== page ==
Peace at Long Last? Not so fast


Last month, I wrote about an imminent peace deal between Colombia and FARC. It appeared as though fifty years of war would be laid to rest pending referendums on the deal. I was happy. My social media timelines were happy. After five decades of fighting, the world’s longest ongoing conflict was about to end.

Not so fast. Today, my social media timelines look quite different.

In a shock to many (including my parents—who are Salvadoran, but nevertheless have lived through the atrocities of war—and I), Colombians cast their ballots on the referendum and voted “NO”. They rejected the peace deal. Preliminary surveys suggested that “YES” would win by a 2 to 1 margin.

2 to 1.

So, similar to this year’s Brexit vote, it comes as a shock that the peace deal was rejected by such a razor thin margin: 50.25 to 49.75 percent.

The news is only a few hours old as I write this, so details and speculation on what the results mean for the country moving forward will arrive in the coming days. We know a few things, though:

Voter turnout was dismal. Early reports say that less than 40 percent of eligible voters cast a vote in the referendum. A few assumptions can be drawn out from this.

One is that heavy rains off the Colombian coast affected overall voter turnout. But can we blame bad weather for the decision of the 60 percent who didn’t vote?

In my previous post, I suggested that accepting FARC rebels’ reintegration into society could be a hard pill for Colombians to swallow. The sharp divide between the “YES” and the “NO” camps in the referendum highlights the polarization of public opinion towards forgiving and/or forgetting past crimes.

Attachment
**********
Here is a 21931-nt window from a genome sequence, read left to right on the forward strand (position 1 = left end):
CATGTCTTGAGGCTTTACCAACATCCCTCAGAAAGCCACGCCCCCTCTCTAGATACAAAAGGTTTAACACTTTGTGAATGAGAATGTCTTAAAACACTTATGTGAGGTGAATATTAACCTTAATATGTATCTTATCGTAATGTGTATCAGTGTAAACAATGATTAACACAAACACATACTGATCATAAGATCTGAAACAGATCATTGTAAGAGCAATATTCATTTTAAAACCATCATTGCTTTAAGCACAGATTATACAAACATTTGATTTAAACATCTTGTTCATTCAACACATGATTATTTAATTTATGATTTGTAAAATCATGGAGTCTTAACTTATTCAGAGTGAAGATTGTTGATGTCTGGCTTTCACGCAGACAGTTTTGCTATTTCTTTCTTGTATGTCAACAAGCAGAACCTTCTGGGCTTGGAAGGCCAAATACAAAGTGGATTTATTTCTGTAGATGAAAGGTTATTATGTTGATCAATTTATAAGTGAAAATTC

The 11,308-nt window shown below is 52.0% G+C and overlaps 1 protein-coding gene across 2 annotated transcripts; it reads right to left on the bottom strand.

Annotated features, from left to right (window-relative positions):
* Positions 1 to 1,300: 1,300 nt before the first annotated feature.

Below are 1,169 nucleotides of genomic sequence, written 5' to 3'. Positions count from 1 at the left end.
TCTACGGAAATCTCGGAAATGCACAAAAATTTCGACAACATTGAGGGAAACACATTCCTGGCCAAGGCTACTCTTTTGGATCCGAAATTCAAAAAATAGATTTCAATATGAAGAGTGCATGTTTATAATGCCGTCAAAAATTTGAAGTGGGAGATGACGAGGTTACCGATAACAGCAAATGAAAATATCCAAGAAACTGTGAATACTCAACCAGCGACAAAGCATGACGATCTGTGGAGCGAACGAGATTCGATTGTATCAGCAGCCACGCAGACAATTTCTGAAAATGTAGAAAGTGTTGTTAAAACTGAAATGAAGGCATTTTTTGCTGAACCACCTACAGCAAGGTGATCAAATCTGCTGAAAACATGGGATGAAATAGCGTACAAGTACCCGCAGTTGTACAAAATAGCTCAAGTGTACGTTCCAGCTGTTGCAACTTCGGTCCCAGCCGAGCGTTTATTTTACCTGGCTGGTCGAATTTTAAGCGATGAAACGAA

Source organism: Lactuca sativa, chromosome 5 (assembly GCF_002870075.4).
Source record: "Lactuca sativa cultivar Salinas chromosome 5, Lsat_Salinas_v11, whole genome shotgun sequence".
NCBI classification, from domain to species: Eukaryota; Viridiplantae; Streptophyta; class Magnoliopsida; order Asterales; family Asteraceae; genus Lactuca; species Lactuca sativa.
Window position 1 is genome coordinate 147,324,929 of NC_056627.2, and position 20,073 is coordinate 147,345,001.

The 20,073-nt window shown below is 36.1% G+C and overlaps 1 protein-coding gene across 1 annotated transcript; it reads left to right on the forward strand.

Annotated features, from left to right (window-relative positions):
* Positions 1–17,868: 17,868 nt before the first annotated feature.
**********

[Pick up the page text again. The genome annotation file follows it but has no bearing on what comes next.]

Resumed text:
FARC has been accused of financing their operation by kidnappings and drug trafficking—accusations which they deny, but also operations which Colombians were tired of from the Escobar era. It seems as though those who voted “NO” did not see justice in accepting a peace deal that would have left FARC rebels unprosecuted.

In a broader picture, this is a compromise that many Latin Americans who have been affected by violence have had to face: should criminals who have exploited state failures be left unprosecuted in the name of “peace” or “progress”? It’s a loaded question with many arguments in the “pro” and “against” camps. Past truces brokered between gangs and criminals have left sour tastes in many Latin American mouths. It would seem as though Colombia’s case isn’t any different.

And state failure breeds another unfortunate trend: apathy toward government. A history of mistrust has plagued Latin American governments because of corruption and transparency issues trickling through all levels of the state. Unfortunately, it has bred an attitude of “plus ça change, plus c’est la même chose” among citizens. This is just speculation on my part, but given the turbulent political history within the region (one which I have researched), I think it’s a factor worth considering.

FARC issued a press release shortly after the results were announced. The rebel group vows to continue looking for a peaceful end to the conflict.

In spite of the failed peace referendum, both sides seem to have not given up hope. Hours after the results came in, FARC issued a press release reiterating their intentions to continue their pursuit of a peace deal, saying that the only weapons they plan to use in the future are “words to build a better future”. Meanwhile, President Juan Santos announced that the FARC/Colombia ceasefire would remain in effect.

I mentioned in my previous post that sunny ways are still far off in the horizon. Unfortunately, they are further off than I had anticipated, and today’s events have tested the enormous levels of patience, persistence, and compromise required by all parties in the peace process. However, if there’s any silver lining to today’s events, its that both sides continue to show willingness to pursue a peaceful solution to their half-century old conflict.


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